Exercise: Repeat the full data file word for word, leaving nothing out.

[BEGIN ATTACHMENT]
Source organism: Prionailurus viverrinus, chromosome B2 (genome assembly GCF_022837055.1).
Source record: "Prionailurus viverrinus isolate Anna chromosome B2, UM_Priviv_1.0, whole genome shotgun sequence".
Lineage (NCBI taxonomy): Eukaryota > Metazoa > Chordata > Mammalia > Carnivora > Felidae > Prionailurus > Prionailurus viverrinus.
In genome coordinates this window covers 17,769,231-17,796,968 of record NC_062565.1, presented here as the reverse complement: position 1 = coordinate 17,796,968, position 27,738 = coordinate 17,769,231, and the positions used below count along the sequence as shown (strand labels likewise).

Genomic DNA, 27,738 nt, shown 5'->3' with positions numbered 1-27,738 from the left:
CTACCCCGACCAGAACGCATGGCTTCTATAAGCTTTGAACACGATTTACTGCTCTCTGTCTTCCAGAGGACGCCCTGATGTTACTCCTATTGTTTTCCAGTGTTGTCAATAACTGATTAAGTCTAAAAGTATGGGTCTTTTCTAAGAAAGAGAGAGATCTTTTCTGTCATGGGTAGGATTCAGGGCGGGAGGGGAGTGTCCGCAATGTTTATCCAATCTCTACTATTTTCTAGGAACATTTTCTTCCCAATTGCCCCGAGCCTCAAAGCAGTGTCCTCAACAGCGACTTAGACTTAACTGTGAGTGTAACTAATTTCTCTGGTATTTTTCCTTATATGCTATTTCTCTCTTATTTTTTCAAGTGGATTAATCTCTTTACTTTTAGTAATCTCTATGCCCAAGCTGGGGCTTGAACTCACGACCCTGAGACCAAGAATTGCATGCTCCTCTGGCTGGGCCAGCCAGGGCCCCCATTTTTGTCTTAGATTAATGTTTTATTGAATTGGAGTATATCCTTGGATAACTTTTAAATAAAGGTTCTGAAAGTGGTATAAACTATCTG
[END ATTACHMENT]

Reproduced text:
Source organism: Prionailurus viverrinus, chromosome B2 (genome assembly GCF_022837055.1).
Source record: "Prionailurus viverrinus isolate Anna chromosome B2, UM_Priviv_1.0, whole genome shotgun sequence".
Lineage (NCBI taxonomy): Eukaryota > Metazoa > Chordata > Mammalia > Carnivora > Felidae > Prionailurus > Prionailurus viverrinus.
In genome coordinates this window covers 17,769,231-17,796,968 of record NC_062565.1, presented here as the reverse complement: position 1 = coordinate 17,796,968, position 27,738 = coordinate 17,769,231, and the positions used below count along the sequence as shown (strand labels likewise).

Genomic DNA, 27,738 nt, shown 5'->3' with positions numbered 1-27,738 from the left:
CTACCCCGACCAGAACGCATGGCTTCTATAAGCTTTGAACACGATTTACTGCTCTCTGTCTTCCAGAGGACGCCCTGATGTTACTCCTATTGTTTTCCAGTGTTGTCAATAACTGATTAAGTCTAAAAGTATGGGTCTTTTCTAAGAAAGAGAGAGATCTTTTCTGTCATGGGTAGGATTCAGGGCGGGAGGGGAGTGTCCGCAATGTTTATCCAATCTCTACTATTTTCTAGGAACATTTTCTTCCCAATTGCCCCGAGCCTCAAAGCAGTGTCCTCAACAGCGACTTAGACTTAACTGTGAGTGTAACTAATTTCTCTGGTATTTTTCCTTATATGCTATTTCTCTCTTATTTTTTCAAGTGGATTAATCTCTTTACTTTTAGTAATCTCTATGCCCAAGCTGGGGCTTGAACTCACGACCCTGAGACCAAGAATTGCATGCTCCTCTGGCTGGGCCAGCCAGGGCCCCCATTTTTGTCTTAGATTAATGTTTTATTGAATTGGAGTATATCCTTGGATAACTTTTAAATAAAGGTTCTGAAAGTGGTATAAACTATCTG